Vs 5-6 – Before Jesus sent the disciples out in twos, He said this (Mt. 10:40-42): “He who receives you receives me, and he who receives me receives the one who sent me. Anyone who receives a prophet because he is a prophet will receive a prophet’s reward, and anyone who receives a righteous man because he is a righteous man will receive a righteous man’s reward. And if anyone gives even a cup of cold water to one of these little [humble] ones because he is my disciple, I tell you the truth, he will certainly not lose his reward.”
– It is not enough to we have devotion to God while ignoring the “little ones,” the ones in need, who need help and support. Jesus said to Peter, “If you love Me, feed My little lambs, feed My sheep.”
– “…in My name…” That is, as an ambassador, a representative of the name of Jesus Christ.
– Mark 10:42-45.
– When we reject others, we reject the Lord. In the same way, when others reject us, they reject God.
– Jesus evokes a picture of extreme punishment for sin (the millstone) to demonstrate just how awful it is to be a stumbling-block to the “little ones” or be the cause for their turning back from faith in Him.
– Q: Who are the “little ones?” A: Every believer. Everyone in this room is called to be a meek and humble disciple.
– Q: How can we cause a “little one” to stumble? A: To not care about them, to reject them, to fall away from the faith ourselves, to say one thing and do another, not making time to help them, to be defensive about our own sin and shortcomings, to try and force our will upon them, etc.

Vs 7 – “Woe to the cosmos…” That is, not merely the physical elements of the world, but the system of the world, corrupted and void because of sin.
– 1 John 2:15. Do not love the world nor the things in the world. If anyone loves the world, the love of the Father is not in him.
– James 1:27. Pure and undefiled religion in the sight of our God and Father is this: to visit orphans and widows in their distress, and to keep oneself unstained by the world.
– James 4:4. You adulteresses, do you not know that friendship with the world is hostility toward God? Therefore whoever wishes to be a friend of the world makes himself an enemy of God.
– Galatians 6:14. But may it never be that I would boast, except in the cross of our Lord Jesus Christ, through which the world has been crucified to me, and I to the world.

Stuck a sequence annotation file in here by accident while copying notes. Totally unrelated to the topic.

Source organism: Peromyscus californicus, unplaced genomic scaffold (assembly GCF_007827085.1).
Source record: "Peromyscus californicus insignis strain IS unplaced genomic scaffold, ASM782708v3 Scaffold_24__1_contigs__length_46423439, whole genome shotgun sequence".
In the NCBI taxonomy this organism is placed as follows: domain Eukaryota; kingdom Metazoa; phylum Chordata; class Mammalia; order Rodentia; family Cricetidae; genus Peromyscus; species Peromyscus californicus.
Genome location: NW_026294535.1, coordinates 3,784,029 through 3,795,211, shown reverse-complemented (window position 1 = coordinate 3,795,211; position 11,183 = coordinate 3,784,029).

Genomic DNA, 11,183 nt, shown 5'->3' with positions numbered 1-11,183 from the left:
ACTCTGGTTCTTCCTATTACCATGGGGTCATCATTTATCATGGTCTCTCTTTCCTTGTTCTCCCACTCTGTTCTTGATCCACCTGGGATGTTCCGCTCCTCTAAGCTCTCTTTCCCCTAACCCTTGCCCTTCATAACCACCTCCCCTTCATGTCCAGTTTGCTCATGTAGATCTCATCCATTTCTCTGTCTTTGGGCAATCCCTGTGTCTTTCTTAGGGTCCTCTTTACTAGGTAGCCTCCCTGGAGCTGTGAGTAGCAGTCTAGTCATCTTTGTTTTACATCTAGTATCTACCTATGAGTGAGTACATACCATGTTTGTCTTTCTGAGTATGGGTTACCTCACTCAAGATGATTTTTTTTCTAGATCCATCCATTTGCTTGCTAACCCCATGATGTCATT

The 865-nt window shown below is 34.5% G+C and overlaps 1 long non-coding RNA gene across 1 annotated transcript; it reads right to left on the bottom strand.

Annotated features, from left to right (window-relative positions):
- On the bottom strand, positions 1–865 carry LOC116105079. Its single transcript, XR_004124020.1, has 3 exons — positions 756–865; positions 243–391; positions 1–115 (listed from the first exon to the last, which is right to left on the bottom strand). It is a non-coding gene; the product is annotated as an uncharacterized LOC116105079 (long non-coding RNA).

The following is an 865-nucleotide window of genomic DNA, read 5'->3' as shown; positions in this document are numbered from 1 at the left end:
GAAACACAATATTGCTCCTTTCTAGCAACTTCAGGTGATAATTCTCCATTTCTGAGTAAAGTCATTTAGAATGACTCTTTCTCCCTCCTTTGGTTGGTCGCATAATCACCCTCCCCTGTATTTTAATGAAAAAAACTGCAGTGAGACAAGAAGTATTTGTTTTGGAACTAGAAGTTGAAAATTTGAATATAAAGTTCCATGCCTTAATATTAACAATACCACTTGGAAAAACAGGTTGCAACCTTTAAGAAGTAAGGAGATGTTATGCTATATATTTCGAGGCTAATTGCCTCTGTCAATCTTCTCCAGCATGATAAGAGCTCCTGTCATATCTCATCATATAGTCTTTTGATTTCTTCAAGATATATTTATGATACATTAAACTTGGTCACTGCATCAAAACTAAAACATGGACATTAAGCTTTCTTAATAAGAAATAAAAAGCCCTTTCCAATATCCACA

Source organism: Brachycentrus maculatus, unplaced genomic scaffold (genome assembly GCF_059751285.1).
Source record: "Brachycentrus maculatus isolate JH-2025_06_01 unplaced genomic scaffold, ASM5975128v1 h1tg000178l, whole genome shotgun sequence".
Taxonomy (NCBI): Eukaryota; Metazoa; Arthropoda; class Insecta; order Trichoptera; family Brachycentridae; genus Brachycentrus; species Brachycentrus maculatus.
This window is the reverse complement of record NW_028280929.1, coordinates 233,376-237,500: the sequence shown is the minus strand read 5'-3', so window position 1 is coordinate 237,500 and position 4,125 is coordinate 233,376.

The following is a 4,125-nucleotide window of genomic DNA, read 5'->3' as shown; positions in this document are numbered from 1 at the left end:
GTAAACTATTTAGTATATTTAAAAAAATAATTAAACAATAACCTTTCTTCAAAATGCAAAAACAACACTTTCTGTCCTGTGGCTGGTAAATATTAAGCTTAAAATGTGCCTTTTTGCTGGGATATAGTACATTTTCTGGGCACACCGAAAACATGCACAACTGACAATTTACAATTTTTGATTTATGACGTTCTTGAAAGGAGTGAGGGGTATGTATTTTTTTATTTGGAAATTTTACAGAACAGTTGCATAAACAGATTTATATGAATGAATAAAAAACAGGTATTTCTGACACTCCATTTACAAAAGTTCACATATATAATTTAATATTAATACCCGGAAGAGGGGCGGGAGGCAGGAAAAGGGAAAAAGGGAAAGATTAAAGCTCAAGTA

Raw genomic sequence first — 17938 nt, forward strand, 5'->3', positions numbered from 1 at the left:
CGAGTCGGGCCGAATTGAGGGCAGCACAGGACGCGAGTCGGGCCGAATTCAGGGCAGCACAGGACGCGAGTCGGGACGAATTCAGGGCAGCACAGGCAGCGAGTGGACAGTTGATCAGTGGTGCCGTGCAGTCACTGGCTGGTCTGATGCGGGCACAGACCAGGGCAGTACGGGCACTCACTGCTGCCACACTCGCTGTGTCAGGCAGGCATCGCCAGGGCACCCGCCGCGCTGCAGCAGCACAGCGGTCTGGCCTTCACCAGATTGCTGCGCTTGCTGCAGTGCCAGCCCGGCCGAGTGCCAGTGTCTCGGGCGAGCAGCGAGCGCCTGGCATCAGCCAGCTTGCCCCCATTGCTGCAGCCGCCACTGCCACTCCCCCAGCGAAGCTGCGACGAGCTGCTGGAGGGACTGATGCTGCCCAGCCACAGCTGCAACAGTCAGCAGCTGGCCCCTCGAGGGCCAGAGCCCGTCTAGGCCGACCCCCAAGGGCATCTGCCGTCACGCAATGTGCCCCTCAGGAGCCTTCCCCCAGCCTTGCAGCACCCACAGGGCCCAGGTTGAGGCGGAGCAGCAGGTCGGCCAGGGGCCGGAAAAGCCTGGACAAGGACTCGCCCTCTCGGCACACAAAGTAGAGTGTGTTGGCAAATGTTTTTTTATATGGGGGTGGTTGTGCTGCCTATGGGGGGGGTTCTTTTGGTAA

– “It is inevitable…” The world is so thoroughly at odds with the Lord as Creator, and so depraved and malevolent, that it is absolutely certain that offenses and temptations and opposition will come.
– “…but woe to that man…” This refers to Satan, who is in the full-time business of lying, deceiving, stealing, killing, and trying to destroy the plan of God in the earth; (“The god of this world” as he is called in 2 Cor. 4:4). But it is also a warning for us, that we not partner or be complicit in his works of darkness. (Like Judas Iscariot. Like Peter when he opposed Jesus’ message of suffering. Like Demas when he “loved this present world” and forsook Paul…2 Tim. 4:10). Don’t be the guy who causes others to sin and go astray.

Vs 8,9 – Okay, so the offenses will come. Now how do you respond to them? If your response is to be enticed by those stumbling blocks and temptations, Jesus says an “over-the-top” way that you must deal seriously and definitively with those issues. The consequences of sin are just this awful.
– Hebrews 12:1. Therefore, since we have so great a cloud of witnesses surrounding us, let us also lay aside every encumbrance and the sin which so easily entangles us, and let us run with endurance the race that is set before us.
– We have other (better) ways of dealing with compromise and flirtation with the world, but if we didn’t, this is how extreme we should be.
– Q: What do you think this might look like in practice? A: Forsaking old, comfortable ways; cutting off certain activities; severance of old sinful relationships; etc.

Vs 10 – “despise” Gr. kataphroneo: to think against, disesteem, look down upon, consider unworthy or useless. There aren’t supposed to be any caste-systems or cliques within the Body of Christ.